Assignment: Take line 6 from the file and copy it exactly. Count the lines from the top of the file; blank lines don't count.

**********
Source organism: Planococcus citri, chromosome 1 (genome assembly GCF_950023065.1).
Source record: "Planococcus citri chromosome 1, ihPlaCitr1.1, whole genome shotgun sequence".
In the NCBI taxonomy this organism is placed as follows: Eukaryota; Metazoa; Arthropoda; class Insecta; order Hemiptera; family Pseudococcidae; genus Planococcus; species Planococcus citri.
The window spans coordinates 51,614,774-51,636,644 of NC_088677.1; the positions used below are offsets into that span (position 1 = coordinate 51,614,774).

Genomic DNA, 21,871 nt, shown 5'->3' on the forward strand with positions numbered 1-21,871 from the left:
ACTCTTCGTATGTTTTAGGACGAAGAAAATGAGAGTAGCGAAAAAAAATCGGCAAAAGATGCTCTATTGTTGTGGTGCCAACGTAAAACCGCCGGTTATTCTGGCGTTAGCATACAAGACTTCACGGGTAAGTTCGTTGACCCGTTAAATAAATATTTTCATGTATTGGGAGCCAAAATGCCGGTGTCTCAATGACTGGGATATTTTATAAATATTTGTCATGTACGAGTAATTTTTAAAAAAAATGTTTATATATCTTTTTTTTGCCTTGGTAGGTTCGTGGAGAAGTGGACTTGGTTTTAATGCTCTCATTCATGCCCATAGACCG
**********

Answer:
ACTCTTCGTATGTTTTAGGACGAAGAAAATGAGAGTAGCGAAAAAAAATCGGCAAAAGATGCTCTATTGTTGTGGTGCCAACGTAAAACCGCCGGTTATTCTGGCGTTAGCATACAAGACTTCACGGGTAAGTTCGTTGACCCGTTAAATAAATATTTTCATGTATTGGGAGCCAAAATGCCGGTGTCTCAATGACTGGGATATTTTATAAATATTTGTCATGTACGAGTAATTTTTAAAAAAAATGTTTATATATCTTTTTTTTGCCTTGGTAGGTTCGTGGAGAAGTGGACTTGGTTTTAATGCTCTCATTCATGCCCATAGACCG